10. 10.
    Yamaguchi T, Fujimori T, Tomita S, Ichikawa K, Mitomi H, Ohno K, et al. Clinical validation of the gastrointestinal NET grading system: Ki67 index criteria of the WHO 2010 classification is appropriate to predict metastasis or recurrence. Diagn Pathol. 2013;8:65.PubMedCentralPubMedCrossRefGoogle Scholar
  11. 11.
    Bosman F, Carneiro F, Hruban R, Theise N. WHO classification of tumours of the digestive system. Lyon: International Agency for Research on Cancer; 2010.Google Scholar
  12. 12.
    Adsay V. Ki67 labeling index in neuroendocrine tumors of the gastrointestinal and pancreatobiliary tract: to count or not to count is not the question, but rather how to count. The American journal of surgical pathology. 2012;36(12):1743–6.PubMedCrossRefGoogle Scholar
  13. 13.
    Klimstra DS, Modlin IR, Adsay NV, Chetty R, Deshpande V, Gönen M, Jensen RT, Kidd M, Kulke MH, Lloyd RV, Moran C, Moss SF, Oberg K, O'Toole D, Rindi G, Robert ME, Suster S, Tang LH, Tzen CY, Washington MK, Wiedenmann B, Yao J. Pathology Reporting of Neuroendocrine Tumors: Application of the Delphic Consensus Process to the Development of a Minimum Pathology Data Set. Am J Surg Pathol 2010;34(3):300–13PubMedCrossRefGoogle Scholar
  14. 14.
    Rindi G, Kloppel G, Alhman H, Caplin M, Couvelard A, de Herder WW, et al. TNM staging of foregut (neuro)endocrine tumors: a consensus proposal including a grading system. Virchows Arch. 2006;449(4):395–401.PubMedCentralPubMedCrossRefGoogle Scholar
  15. 15.
    Reid MD, Bagci P, Ohike N, Saka B, Erbarut Seven I, Dursun N, et al. Calculation of the Ki67 index in pancreatic neuroendocrine tumors: a comparative analysis of four counting methodologies. Mod Pathol. 2015;28(5):686–94.PubMedCentralPubMedCrossRefGoogle Scholar
  16. 16.
    Zhang L, Smyrk TC, Oliveira AM, Lohse CM, Zhang S, Johnson MR, et al. KIT is an Independent Prognostic Marker for Pancreatic Endocrine Tumors: A Finding Derived From Analysis of Islet Cell Differentiation Markers. Am J Surg Pathol. 2009;33(10):1562–9.PubMedCrossRefGoogle Scholar
  17. 17.
    Lin LI. A concordance correlation coefficient to evaluate reproducibility. Biometrics. 1989;45(1):255–68.PubMedCrossRefGoogle Scholar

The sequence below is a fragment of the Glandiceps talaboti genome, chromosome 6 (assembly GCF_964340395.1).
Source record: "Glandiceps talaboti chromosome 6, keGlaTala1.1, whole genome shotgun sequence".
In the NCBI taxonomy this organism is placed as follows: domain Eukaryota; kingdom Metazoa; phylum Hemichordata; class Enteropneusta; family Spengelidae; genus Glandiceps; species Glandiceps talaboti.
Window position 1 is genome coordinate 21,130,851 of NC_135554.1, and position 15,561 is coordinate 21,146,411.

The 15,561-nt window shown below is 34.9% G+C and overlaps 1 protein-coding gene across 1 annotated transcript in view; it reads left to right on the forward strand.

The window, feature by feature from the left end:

18. 18.
    Harrell FE, Jr., Lee KL, Mark DB. Multivariable prognostic models: issues in developing models, evaluating assumptions and adequacy, and measuring and reducing errors. Statistics in medicine. 1996;15(4):361–87.PubMedCrossRefGoogle Scholar
  19. 19.
    McCall CM, Shi C, Cornish TC, Klimstra DS, Tang LH, Basturk O, et al. Grading of well-differentiated pancreatic neuroendocrine tumors is improved by the inclusion of both Ki67 proliferative index and mitotic rate. The American journal of surgical pathology. 2013;37(11):1671–7.PubMedCentralPubMedCrossRefGoogle Scholar
  20. 20.
    Sorbye H, Strosberg J, Baudin E, Klimstra DS, Yao JC. Gastroenteropancreatic high-grade neuroendocrine carcinoma. Cancer. 2014;120(18):2814–23.PubMedCrossRefGoogle Scholar
  21. 21.
    Khan MS, Luong TV, Watkins J, Toumpanakis C, Caplin ME, Meyer T. A comparison of Ki-67 and mitotic count as prognostic markers for metastatic pancreatic and midgut neuroendocrine neoplasms. British journal of cancer. 2013;108(9):1838–45.PubMedCentralPubMedCrossRefGoogle Scholar
  22. 22.
    Tang LH, Gonen M, Hedvat C, Modlin IM, Klimstra DS. Objective quantification of the Ki67 proliferative index in neuroendocrine tumors of the gastroenteropancreatic system: a comparison of digital image analysis with manual methods. The American journal of surgical pathology. 2012;36(12):1761–70.PubMedCrossRefGoogle Scholar
  23. 23.
    Klapper W, Hoster E, Determann O, Oschlies I, van der Laak J, Berger F, et al. Ki-67 as a prognostic marker in mantle cell lymphoma-consensus guidelines of the pathology panel of the European MCL Network. Journal of Hematopathology. 2009;2(2):103–11.PubMedCentralPubMedCrossRefGoogle Scholar
  24. 24.
    Schwartz BR, Pinkus G, Bacus S, Toder M, Weinberg DS. Cell proliferation in non-Hodgkin's lymphomas. Digital image analysis of Ki-67 antibody staining. The American journal of pathology. 1989;134(2):327–36.PubMedCentralPubMedGoogle Scholar
  25. 25.
    Walts AE, Ines D, Marchevsky AM. Limited role of Ki-67 proliferative index in predicting overall short-term survival in patients with typical and atypical pulmonary carcinoid tumors. Mod Pathol. 2012; 25 (9): 1258–64.PubMedCrossRefGoogle Scholar